First Time Home Buyers’ Tax Credit

The First-Time Home Buyers’ Tax Credit is a tax claim made available to first-time homebuyers purchasing qualified homes. The rebate, at current taxation rates, works out to $750.


To be eligible for the First-Time Home Buyers’ Tax Credit, you must:

  • Be a Canadian resident
  • Be considered a first-time homebuyer
  • Not have owned a home within the past four years
  • Not have lived in a home that your spouse owned within the past four years, if you are now buying together
  • Present documents supporting the purchase of your home
  • Intend on living in the home within one year of buying or building it

If you have a special need or are buying a home for someone who does, you can claim the Home Buyers’ Tax Credit, so long as you are also eligible to claim the Disability Tax Credit and the person with the special need is living in the home within one year.

To quality for the First-Time Home Buyers’ Tax Credit, your home must:

  • Be a new or existing home in Canada
  • Be registered in either yours or your spouse’s name
  • Be a single, semi-detached, townhouse, mobile home, condo, or apartment
  • Can also include a share in a co-operative housing corporation, so long as you get possession of the home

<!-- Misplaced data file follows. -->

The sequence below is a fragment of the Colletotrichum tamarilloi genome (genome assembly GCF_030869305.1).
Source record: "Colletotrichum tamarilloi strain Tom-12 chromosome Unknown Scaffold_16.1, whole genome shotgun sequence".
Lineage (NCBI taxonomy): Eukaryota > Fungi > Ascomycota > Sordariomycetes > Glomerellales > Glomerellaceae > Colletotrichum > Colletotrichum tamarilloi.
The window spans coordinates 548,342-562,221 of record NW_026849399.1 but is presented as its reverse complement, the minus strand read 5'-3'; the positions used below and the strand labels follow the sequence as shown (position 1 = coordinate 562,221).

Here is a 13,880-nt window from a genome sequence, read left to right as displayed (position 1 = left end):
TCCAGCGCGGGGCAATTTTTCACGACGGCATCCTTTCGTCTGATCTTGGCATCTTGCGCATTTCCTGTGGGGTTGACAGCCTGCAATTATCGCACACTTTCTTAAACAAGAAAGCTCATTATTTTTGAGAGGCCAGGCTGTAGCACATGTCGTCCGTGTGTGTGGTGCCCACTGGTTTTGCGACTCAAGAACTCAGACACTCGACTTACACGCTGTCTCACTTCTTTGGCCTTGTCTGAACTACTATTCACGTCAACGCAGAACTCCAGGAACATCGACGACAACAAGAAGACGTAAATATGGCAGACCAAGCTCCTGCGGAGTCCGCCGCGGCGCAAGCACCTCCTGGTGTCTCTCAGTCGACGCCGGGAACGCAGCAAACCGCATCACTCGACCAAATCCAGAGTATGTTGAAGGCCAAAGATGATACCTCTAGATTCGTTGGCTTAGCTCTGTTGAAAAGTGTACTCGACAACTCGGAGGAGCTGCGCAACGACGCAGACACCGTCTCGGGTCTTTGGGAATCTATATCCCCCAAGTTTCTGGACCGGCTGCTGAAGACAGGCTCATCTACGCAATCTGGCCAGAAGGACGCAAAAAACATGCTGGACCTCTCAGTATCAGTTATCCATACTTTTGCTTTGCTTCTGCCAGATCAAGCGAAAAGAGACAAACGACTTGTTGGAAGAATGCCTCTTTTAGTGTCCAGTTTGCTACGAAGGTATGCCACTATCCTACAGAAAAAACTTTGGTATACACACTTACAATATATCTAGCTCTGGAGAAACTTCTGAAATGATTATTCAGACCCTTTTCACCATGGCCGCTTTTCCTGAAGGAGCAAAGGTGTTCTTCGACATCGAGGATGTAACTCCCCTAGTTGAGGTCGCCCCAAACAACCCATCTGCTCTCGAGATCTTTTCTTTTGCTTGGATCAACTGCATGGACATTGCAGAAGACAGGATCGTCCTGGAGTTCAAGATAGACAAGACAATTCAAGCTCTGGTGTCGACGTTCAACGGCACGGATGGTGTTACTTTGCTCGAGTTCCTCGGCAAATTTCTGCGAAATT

To receive your $750 rebate, you must claim it in your personal income tax return under line 369. The claim must be made in the same year you purchased your home and it is non-refundable.

Styles of Homes and Types of Ownership

There are a few high-level decisions you’ll have to make when looking at homes: Detached or townhouse? Condo or co-op? These choices fall into two simple categories of style and ownership.

The different types of property ownership – Garbutt + Dumas Realtors

Home styles

Detached house

Categorically, the most expensive homes—and typically most desired—detached homes offer privacy, space, and renovation flexibility. The separation from your neighbours can allow for quieter living, a great sense of ownership, and makes home renovations easier (since you don’t share a wall with a neighbour!).